muted silence (tan renga)

When  I first read this haiku by JazzyTower from Thoughts and Entanglements     I had an idea of what I wanted to write to complete it but then I read Jen’s Winding/Woven at Blog it or Lose it and it inspired a different slant to my renga and haiku to complete this hokko.

Here is Jen’s completion:

winding through past life
foreign tongues absorbed in dreams
sense of home prevails     
(c) Jazzytower

woven into a poem
fading quickly at sunrise    (c) Jen R

Here is our host, Chèvrefeuille’s completion:

winding through past life
foreign tongues absorbed in dreams
sense of home prevails                                 (c) Jazzytower

hear! monks chant Om Mani Padme Hum
spreading peace all around the globe      (c)  Chèvrefeuille

It was that second line “foregn tongues absorbed in dreams” that formed my original stirring  and Jen’s post completed the potion.  For the past twenty odd years, I often dream lucid dreams.  I can change some things and it’s like I am co-editor of my film now and then EXCEPT for nightmares.  I am aware where I am, I am fully concious I want to get the heck out of Dodge but that editor in chief just will not let me. Man, that is a terrible feeling and when I wake up I do NOT want to go back to sleep…all lights are on and time to stay awake for a while reading or writing.

winding through past life
foreign tongues absorbed in dreams
sense of home prevails        (c)  Jazzytower

stuck in this twilight zone
clawing out in muted screams

sequinned in sweat,
facing sighs of relief, Home!
Home! home at last.                      (c)  Tournesol

bliss (haiku)

Bastet gave us a lovely musical video to help inspire  our muse at MindLoveMiserysMenagerie  Such a lovely choice too! I love violins and the harp…such beautiful instruments that mimic nature as well as human nature.


harp breathing life
sunflowers twirl in concert
bees buzz

violin weeps,
mother’s happy tears

butterfly haven,
sunflowers pirouette
nature’s ballet

© Tournesol ’14

I can’t help but feel movement in this prompt, in nature and spiritually as well. Hence, this will be my offering for Carpe Diem “Movement”

an angel stands in wait (haiku)

Thinking of my friend this week…

her sobs echo
across the Atlantic
a long journey

Caspian Sea and
Arabian Gulf imbibe
salty tears

the skies rumble
iridescent light,
safe passage

pain free at last
an angel stands by, waiting
in white light

heavens whisper
the last chapter,
Rumi stirs

© Tournesol ‘14


Don’t run away from grief , o soul
Look for the remedy inside the pain.
because the rose came from the thorn
and the ruby came from a stone

© Rumi

un grand homme/a great man (haibun)

© Clr – GrandPapa 1957                                      

We seem to be in the spirit of death, being in the middle of autumn, approaching Halloween and all Saint`s Day November 1st; we also call this month in French, le mois des morts (month of the dead).  November 11th, being rememberance day where we pay tribute to all the soldiers who gave their lives for their country and for world peace.  And so I continue on remembering another great man…my grandfather, when he died in his home, Princess, his old mongrel (spaniel mix) went down to the basement and howled grieving for her master.  She stayed there for a week in mourning.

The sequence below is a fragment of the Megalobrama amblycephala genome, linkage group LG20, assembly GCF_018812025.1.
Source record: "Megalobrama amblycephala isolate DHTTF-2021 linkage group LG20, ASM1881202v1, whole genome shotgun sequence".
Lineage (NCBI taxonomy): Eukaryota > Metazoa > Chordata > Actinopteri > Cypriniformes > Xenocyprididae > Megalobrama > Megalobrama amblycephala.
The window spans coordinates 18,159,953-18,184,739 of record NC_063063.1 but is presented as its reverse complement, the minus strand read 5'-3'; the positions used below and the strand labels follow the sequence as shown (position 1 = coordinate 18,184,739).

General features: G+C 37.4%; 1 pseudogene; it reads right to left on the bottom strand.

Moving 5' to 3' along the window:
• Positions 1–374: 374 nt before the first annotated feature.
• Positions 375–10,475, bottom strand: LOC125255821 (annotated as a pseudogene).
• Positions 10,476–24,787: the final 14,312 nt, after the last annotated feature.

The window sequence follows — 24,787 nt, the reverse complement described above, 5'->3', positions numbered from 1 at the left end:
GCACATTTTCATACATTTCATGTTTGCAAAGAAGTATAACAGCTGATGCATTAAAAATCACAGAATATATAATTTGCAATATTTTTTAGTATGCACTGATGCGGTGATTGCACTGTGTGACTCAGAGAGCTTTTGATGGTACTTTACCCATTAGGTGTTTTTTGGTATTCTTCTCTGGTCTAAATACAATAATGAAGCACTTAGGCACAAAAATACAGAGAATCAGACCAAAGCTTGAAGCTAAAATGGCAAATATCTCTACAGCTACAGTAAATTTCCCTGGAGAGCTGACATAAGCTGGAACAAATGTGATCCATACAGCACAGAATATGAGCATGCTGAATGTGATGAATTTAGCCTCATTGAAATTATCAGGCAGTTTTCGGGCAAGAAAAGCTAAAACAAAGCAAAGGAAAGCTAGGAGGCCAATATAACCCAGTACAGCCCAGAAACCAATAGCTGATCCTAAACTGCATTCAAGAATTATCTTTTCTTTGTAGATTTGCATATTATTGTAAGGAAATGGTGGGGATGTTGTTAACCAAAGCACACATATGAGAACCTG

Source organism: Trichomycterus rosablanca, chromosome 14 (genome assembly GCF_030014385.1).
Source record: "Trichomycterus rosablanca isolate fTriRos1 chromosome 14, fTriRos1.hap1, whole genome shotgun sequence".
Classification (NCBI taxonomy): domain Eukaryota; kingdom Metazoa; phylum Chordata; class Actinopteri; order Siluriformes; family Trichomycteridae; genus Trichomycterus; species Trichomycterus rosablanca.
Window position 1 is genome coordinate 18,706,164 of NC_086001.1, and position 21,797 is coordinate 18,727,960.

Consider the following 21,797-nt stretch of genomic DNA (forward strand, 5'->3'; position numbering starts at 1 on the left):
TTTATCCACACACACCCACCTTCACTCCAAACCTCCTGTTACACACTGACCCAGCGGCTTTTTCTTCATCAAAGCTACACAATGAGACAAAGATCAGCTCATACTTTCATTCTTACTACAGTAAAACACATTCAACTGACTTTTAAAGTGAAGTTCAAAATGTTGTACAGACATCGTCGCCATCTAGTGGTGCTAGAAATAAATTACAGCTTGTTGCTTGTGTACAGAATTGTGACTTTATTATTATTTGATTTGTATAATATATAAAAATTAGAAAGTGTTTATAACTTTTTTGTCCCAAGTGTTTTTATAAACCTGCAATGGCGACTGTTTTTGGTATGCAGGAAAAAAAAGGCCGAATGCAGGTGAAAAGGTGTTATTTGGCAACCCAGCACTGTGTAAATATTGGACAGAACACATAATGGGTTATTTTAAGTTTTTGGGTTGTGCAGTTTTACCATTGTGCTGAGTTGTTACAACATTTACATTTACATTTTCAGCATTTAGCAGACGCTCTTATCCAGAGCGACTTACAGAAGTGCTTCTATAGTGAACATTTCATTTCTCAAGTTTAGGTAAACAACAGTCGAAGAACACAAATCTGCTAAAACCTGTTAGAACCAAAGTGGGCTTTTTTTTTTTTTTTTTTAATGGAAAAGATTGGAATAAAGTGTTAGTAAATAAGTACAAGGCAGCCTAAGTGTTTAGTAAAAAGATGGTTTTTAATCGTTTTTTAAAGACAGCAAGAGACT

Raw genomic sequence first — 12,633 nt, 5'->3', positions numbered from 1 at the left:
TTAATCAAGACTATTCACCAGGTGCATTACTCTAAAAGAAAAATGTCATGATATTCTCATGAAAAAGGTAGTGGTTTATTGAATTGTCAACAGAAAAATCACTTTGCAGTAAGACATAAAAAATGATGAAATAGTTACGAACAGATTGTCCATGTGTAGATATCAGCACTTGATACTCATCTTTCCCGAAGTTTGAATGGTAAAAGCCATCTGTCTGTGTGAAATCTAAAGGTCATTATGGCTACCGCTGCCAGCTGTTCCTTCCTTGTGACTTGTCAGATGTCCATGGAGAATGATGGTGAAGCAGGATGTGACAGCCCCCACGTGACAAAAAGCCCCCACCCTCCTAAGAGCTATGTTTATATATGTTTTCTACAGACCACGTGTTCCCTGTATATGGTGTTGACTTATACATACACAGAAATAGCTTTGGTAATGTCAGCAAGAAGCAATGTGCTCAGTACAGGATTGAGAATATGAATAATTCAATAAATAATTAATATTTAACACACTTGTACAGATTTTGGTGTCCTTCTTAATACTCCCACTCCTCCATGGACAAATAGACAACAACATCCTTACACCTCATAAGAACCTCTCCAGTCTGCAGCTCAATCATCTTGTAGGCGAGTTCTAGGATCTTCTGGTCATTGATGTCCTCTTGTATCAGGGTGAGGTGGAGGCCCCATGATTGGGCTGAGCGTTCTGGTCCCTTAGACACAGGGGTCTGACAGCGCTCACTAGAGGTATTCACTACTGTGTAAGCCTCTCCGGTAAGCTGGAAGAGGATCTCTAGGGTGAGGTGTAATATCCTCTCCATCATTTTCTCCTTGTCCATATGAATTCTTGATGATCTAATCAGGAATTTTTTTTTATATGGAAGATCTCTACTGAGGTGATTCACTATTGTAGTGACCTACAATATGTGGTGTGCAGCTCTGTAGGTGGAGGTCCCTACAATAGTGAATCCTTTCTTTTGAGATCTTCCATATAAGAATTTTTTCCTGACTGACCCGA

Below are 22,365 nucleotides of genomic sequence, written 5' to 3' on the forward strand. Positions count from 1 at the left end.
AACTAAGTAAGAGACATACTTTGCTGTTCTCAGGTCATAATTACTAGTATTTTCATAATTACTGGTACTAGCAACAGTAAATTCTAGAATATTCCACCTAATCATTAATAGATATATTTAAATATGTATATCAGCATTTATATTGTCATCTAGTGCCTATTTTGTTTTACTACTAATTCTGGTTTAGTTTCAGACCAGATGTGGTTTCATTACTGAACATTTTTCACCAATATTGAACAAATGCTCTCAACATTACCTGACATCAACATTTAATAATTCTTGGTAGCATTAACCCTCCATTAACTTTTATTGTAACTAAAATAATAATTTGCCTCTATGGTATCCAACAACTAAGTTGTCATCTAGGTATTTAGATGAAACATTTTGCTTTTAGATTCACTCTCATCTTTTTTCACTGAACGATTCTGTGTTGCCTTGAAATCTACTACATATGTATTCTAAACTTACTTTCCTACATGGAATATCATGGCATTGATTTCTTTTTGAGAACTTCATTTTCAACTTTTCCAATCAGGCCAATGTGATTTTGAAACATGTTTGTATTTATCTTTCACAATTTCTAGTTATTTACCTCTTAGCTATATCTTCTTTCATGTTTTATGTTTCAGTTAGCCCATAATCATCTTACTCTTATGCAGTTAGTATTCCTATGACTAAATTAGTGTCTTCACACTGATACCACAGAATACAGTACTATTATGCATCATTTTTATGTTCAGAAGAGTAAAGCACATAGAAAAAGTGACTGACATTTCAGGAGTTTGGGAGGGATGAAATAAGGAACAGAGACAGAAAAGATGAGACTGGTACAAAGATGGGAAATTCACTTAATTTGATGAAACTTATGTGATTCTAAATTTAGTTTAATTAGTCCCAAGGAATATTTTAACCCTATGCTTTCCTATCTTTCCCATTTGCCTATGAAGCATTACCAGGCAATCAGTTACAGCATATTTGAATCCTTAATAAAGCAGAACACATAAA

la mort d’un grand homme – Grandpapa

pinson est muet
dernier souffle du maître,
vieux chien hurle

death of a great man – Grandfather

blue-finch falls silent
 master’s last breath,
old dog howls

© Tournesol ’14

crossing (haibun)

Our host at Carpe Diem’s prompt is “A Departed Soul”.  Many of the great masters of haiku  wrote “death poems” about their own deaths. One of the “big five” who delivered haiku, Shiki wrote this on his deathbed:

sponge gourd has bloomed
choked by phlegm
a departed soul
© Shiki

having gazed at the moon
I depart from this life
with a blessing
© Basho

and our host writes:

morning dew
evaporates in the early sunlight
spirit climbs to the sky
@ Chevreuille


crossing (haibun)

I love our host’s haiku because it reminds me of my GrandPapa who passed June 17th during the day. I don’t remember if it was morning but the “morning dew” makes me think of the river where we were brought up and where my grandfather died in his home.

The dove is often represented in “death” but its significance is more personal to me.  In French the translation for “dove” is Colombe which is my mother’s name.

I love daisies.   I feel connected to this flower as the petals represent the multiplicity of my personality. The layer of petals beneath the top layer are facets to be discovered throughout a lifetime. I remember, when working in homecare, how sad I would feel when a client passed. Weeks and months caring for a person in their homes was humbling for them and such a loss when they died. After a few years, I wrote to my supervisor that I could no longer continue working in this department for each person who died, I felt a petal from the daisy fall. If I continue, what will be left of me?

Here is my attempt in writing a haiku with this tone of  “death poems”:

© Clr ’14

on the river
a petal floats
crossing over


river breeze
wings of a dove

© Tournesol’14

This was my response to this prompt when originally posted in July 2014 “Departed Soul (haibun)